University of Calgary

Portrait of a champion

UToday HomeJuly 16, 2012

Mark Tewksbury, left with artist Gordon Milne, is now one of 15 athletes honoured in the Canadian Sports Heroes Collection at Canada’s Sports Hall of Fame. Photo by Nathan LongMark Tewksbury, left with artist Gordon Milne, is now one of 15 athletes honoured in the Canadian Sports Heroes Collection at Canada’s Sports Hall of Fame. Photo by Nathan LongFormer University of Calgary swimmer and current Canadian Olympic team Chef de Mission Mark Tewksbury interrupted his preparation for the London Olympic Games last week, returning to his hometown of Calgary to complete a daunting task.

The 1992 Olympic gold medallist unveiled a portrait of himself commissioned for the exclusive Canadian Sports Heroes Collection at Canada’s Sports Hall of Fame.

The acrylic portrait by Alberta artist Gordon Milne is one of only 15 that honour exceptional and inspirational Canadian athletes. Conceding he was nervous throughout the artistic process, Tewksbury was thrilled at the finished product.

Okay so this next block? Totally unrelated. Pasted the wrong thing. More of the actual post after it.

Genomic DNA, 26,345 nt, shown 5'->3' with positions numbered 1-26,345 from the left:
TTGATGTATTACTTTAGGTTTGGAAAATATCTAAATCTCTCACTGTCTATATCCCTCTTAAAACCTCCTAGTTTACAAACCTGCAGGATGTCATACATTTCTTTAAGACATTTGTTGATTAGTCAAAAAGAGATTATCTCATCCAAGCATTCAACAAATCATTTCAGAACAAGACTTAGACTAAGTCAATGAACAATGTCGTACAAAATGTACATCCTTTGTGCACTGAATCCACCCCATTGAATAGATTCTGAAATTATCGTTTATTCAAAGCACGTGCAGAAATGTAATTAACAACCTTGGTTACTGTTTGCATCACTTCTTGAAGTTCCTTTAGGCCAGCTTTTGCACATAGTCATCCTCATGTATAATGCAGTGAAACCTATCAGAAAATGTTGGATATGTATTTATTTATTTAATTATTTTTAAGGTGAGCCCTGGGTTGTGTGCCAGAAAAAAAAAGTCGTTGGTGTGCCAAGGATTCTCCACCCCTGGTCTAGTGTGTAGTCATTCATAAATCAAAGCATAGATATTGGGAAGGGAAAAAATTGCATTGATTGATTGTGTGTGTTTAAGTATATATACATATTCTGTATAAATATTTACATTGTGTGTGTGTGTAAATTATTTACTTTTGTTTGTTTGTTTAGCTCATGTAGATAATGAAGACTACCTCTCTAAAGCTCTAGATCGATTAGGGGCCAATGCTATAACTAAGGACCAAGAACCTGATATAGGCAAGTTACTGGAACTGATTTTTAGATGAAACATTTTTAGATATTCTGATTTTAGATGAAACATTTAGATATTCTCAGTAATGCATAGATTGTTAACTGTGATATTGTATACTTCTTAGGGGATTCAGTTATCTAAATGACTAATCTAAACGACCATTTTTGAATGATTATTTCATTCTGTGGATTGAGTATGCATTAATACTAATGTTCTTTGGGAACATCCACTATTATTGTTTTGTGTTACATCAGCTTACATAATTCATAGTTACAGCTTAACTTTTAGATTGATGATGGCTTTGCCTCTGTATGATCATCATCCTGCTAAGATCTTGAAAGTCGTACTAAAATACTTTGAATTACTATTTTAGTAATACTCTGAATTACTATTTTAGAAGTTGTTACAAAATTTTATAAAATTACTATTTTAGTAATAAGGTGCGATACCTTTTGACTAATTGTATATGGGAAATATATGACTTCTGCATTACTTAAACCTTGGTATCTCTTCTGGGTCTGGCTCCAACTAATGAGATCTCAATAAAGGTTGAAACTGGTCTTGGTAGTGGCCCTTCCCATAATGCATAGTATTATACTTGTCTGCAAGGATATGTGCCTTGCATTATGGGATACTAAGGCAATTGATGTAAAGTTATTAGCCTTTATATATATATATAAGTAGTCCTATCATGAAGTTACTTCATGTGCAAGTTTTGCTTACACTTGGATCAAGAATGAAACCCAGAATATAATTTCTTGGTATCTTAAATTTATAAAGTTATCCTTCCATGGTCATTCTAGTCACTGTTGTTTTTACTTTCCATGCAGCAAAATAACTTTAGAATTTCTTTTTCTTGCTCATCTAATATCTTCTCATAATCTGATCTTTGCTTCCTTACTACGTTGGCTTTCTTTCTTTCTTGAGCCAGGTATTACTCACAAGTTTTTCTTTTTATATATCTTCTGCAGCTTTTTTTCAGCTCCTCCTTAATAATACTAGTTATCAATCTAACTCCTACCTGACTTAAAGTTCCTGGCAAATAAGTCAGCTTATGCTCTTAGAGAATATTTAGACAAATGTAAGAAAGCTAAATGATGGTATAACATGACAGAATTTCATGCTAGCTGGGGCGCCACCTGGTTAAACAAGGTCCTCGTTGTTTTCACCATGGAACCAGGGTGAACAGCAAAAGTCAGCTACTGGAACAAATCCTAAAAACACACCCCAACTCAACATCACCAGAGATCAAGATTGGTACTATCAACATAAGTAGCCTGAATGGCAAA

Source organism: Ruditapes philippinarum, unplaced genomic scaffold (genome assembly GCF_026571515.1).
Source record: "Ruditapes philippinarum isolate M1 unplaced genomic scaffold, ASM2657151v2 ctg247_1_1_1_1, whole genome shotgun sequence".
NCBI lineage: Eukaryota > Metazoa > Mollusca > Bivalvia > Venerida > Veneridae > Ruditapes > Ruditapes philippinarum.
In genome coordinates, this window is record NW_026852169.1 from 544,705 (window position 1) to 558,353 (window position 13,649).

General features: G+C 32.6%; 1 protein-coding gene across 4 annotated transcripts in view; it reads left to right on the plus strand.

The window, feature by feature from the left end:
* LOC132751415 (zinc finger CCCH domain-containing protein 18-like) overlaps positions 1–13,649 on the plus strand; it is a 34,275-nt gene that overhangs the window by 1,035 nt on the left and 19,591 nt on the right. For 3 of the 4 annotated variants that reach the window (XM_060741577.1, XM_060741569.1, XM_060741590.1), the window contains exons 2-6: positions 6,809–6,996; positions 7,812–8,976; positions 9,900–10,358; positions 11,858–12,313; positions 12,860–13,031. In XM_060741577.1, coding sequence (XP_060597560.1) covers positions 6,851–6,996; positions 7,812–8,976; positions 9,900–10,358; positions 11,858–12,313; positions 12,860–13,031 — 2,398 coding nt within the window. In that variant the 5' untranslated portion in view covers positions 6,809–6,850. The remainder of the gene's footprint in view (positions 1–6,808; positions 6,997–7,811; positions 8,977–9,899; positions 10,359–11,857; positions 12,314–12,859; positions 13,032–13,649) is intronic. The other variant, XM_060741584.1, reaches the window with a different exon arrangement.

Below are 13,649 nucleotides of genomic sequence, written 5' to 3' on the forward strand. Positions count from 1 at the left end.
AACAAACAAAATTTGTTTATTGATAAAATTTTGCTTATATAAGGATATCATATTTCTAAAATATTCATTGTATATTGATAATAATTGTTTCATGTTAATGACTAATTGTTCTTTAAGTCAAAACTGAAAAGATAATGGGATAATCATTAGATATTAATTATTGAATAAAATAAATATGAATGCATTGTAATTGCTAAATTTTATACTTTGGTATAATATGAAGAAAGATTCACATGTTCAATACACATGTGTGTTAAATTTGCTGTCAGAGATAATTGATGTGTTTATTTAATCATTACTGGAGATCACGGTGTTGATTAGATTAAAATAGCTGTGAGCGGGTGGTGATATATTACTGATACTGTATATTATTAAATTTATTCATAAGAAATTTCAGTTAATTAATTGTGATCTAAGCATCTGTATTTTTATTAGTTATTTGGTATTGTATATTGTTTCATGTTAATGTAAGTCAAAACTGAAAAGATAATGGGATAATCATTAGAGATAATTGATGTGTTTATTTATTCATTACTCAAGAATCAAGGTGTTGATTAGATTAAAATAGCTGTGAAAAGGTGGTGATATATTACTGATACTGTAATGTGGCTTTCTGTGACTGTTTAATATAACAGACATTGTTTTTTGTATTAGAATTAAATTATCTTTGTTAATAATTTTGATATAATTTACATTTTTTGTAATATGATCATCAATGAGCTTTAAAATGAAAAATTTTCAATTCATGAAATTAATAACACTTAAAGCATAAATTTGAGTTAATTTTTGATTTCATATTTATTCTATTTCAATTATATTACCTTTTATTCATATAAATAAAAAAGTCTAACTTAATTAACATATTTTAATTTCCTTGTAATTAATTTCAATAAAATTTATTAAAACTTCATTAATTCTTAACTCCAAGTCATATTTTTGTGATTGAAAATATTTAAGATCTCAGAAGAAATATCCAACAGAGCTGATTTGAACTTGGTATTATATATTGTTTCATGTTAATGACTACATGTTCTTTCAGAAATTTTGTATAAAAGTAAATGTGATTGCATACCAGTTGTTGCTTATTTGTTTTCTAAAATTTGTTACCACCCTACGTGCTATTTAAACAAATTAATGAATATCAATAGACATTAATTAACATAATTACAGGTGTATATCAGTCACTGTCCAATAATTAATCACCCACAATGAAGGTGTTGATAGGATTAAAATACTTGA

“I am completely moved by Gordon Milne’s portrait of me,” he said. “I have had a long and vast career in sport and humanitarianism, and I feel that this powerful image captures so much of it. While I can see the swimmer I was, Gordon has captured the leader and man I have grown to be.”

Tewksbury’s leadership ability is something Team Canada athletes will rely on at this month’s London Olympic Games.

“As the Chef de Mission, I am the liaison between the athletes and the London Organizing Committee for the Olympic Games and the International Olympic Committee,” he said, adding he will also build and foster a supportive environment for the 16-day event beginning July 27.

Tewksbury began training with the University of Calgary swim club from the age of 13, eventually competing for the Dinos as a varsity athlete. He took part in the 1988 and 1992 Olympic games, winning a gold medal in the 100-metre backstroke and bronze in the 4x100m medley relay at Barcelona in ’92. He also picked up a silver medal in the medley relay at his first Olympics.

Tewkesbury is at a point in his life where he has progressed from a young athlete, to Olympic champion, IOC ambassador, media commentator, and now a mentor to young athletes.

“I feel this Games closes my own Olympics circle,” he said. “But, for me, it is exciting to see all these other athletes starting their own journey and spinning off on their own circles.”